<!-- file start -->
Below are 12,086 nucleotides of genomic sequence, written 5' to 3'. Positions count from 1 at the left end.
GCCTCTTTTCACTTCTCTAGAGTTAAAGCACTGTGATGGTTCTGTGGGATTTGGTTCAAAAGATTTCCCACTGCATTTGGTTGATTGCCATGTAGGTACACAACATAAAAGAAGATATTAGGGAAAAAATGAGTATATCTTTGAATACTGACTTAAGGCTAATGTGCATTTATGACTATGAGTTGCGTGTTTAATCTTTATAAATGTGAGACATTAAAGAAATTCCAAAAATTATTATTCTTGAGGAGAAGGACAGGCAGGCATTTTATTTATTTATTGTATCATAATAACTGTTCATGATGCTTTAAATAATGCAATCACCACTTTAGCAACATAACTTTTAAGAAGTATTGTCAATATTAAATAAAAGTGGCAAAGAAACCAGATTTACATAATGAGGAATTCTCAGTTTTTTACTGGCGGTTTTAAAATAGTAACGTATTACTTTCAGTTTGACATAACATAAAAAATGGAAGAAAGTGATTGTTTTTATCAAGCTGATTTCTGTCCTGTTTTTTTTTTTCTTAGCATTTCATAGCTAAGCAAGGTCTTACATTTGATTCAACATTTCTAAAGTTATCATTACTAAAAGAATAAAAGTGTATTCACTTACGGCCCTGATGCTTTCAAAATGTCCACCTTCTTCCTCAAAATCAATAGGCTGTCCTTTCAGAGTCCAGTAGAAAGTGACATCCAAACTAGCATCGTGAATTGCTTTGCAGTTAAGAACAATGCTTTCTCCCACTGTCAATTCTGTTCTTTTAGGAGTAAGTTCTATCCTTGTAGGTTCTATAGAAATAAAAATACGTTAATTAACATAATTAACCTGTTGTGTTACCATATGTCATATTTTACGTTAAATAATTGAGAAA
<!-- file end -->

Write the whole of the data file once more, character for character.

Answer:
Below are 12,086 nucleotides of genomic sequence, written 5' to 3'. Positions count from 1 at the left end.
GCCTCTTTTCACTTCTCTAGAGTTAAAGCACTGTGATGGTTCTGTGGGATTTGGTTCAAAAGATTTCCCACTGCATTTGGTTGATTGCCATGTAGGTACACAACATAAAAGAAGATATTAGGGAAAAAATGAGTATATCTTTGAATACTGACTTAAGGCTAATGTGCATTTATGACTATGAGTTGCGTGTTTAATCTTTATAAATGTGAGACATTAAAGAAATTCCAAAAATTATTATTCTTGAGGAGAAGGACAGGCAGGCATTTTATTTATTTATTGTATCATAATAACTGTTCATGATGCTTTAAATAATGCAATCACCACTTTAGCAACATAACTTTTAAGAAGTATTGTCAATATTAAATAAAAGTGGCAAAGAAACCAGATTTACATAATGAGGAATTCTCAGTTTTTTACTGGCGGTTTTAAAATAGTAACGTATTACTTTCAGTTTGACATAACATAAAAAATGGAAGAAAGTGATTGTTTTTATCAAGCTGATTTCTGTCCTGTTTTTTTTTTTCTTAGCATTTCATAGCTAAGCAAGGTCTTACATTTGATTCAACATTTCTAAAGTTATCATTACTAAAAGAATAAAAGTGTATTCACTTACGGCCCTGATGCTTTCAAAATGTCCACCTTCTTCCTCAAAATCAATAGGCTGTCCTTTCAGAGTCCAGTAGAAAGTGACATCCAAACTAGCATCGTGAATTGCTTTGCAGTTAAGAACAATGCTTTCTCCCACTGTCAATTCTGTTCTTTTAGGAGTAAGTTCTATCCTTGTAGGTTCTATAGAAATAAAAATACGTTAATTAACATAATTAACCTGTTGTGTTACCATATGTCATATTTTACGTTAAATAATTGAGAAA